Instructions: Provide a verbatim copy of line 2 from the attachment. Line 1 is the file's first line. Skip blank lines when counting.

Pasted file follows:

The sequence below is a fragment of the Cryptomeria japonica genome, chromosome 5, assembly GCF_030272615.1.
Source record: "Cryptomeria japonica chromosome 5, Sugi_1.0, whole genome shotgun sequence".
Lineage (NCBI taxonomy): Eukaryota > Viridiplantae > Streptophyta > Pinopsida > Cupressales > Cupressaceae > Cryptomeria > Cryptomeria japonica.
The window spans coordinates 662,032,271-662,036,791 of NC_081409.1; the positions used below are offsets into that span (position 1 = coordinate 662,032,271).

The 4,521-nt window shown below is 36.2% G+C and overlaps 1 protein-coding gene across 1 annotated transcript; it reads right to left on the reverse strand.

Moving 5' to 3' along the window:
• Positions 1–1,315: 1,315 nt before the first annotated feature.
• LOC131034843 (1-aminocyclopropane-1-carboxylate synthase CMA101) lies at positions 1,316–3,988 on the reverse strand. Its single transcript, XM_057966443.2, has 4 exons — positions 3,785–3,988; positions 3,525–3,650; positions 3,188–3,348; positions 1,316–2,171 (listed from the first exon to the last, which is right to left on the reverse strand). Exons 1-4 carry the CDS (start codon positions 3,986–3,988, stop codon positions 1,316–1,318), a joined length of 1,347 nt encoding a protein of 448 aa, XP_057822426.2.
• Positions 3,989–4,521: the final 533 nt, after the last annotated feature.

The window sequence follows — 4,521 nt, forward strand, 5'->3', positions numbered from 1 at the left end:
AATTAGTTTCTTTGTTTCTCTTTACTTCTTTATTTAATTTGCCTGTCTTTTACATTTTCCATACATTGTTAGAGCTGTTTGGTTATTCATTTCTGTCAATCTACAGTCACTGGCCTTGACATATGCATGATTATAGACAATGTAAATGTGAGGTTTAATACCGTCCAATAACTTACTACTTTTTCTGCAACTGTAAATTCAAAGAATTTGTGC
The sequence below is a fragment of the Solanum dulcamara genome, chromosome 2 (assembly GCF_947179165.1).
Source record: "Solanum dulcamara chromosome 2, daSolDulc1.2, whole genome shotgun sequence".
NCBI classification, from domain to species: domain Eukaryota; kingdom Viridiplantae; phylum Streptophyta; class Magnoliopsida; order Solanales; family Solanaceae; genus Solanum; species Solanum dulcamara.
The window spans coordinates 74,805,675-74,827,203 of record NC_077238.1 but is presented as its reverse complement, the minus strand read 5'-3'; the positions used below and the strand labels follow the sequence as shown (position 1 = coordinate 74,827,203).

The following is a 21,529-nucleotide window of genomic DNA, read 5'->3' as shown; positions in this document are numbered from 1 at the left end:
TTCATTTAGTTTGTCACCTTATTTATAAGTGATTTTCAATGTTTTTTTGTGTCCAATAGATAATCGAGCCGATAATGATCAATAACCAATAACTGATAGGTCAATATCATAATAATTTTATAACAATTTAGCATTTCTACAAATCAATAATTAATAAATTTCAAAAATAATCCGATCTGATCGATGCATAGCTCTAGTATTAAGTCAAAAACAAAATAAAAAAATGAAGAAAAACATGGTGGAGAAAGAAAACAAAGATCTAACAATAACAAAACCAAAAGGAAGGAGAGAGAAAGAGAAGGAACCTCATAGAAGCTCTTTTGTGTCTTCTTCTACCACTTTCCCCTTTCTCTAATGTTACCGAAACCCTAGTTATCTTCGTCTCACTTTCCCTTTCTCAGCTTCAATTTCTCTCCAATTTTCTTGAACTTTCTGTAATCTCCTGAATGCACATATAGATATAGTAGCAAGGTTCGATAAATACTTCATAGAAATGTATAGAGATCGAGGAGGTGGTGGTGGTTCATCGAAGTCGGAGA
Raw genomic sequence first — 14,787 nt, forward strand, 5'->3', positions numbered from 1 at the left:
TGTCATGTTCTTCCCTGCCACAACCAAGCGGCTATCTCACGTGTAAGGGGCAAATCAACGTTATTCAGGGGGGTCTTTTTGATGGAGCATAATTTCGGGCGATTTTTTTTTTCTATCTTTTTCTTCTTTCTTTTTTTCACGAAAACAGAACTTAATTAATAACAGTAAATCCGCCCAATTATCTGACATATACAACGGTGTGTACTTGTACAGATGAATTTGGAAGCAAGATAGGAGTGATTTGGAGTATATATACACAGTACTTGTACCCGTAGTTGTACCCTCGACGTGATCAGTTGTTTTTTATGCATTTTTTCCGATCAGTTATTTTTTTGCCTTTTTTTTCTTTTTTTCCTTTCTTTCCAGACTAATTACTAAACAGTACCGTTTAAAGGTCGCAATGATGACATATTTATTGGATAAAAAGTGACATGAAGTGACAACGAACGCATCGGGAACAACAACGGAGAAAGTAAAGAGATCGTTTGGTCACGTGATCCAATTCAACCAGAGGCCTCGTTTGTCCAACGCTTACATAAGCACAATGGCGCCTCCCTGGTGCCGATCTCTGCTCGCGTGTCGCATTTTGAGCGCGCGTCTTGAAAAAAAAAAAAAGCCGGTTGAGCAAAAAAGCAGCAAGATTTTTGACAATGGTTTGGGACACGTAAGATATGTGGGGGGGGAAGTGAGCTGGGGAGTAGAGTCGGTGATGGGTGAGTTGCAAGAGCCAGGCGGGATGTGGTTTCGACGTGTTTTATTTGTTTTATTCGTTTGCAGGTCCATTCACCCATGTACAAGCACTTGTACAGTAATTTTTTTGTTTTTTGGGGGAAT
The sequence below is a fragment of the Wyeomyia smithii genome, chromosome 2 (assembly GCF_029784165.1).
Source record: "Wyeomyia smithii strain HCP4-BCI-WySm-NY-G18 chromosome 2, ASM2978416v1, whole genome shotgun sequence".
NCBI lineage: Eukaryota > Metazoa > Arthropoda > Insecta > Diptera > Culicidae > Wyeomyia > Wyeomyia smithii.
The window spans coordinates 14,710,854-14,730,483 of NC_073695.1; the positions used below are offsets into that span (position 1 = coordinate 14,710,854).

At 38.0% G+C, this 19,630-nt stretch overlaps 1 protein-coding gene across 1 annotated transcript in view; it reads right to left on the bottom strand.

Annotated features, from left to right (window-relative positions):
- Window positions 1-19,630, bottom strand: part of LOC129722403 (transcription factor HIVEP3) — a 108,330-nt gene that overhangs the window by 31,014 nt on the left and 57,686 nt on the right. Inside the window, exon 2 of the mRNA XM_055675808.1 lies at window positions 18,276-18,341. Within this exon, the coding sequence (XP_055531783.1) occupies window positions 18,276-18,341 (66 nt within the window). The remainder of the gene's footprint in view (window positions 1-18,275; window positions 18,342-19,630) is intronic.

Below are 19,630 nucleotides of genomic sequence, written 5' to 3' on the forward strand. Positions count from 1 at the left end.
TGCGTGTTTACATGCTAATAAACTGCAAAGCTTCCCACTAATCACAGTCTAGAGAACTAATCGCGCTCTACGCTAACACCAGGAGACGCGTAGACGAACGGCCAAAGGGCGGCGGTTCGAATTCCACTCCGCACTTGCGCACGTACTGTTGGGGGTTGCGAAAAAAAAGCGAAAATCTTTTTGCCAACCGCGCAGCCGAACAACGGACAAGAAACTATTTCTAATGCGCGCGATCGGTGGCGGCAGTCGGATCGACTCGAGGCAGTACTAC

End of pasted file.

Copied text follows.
Source record: "Cryptomeria japonica chromosome 5, Sugi_1.0, whole genome shotgun sequence".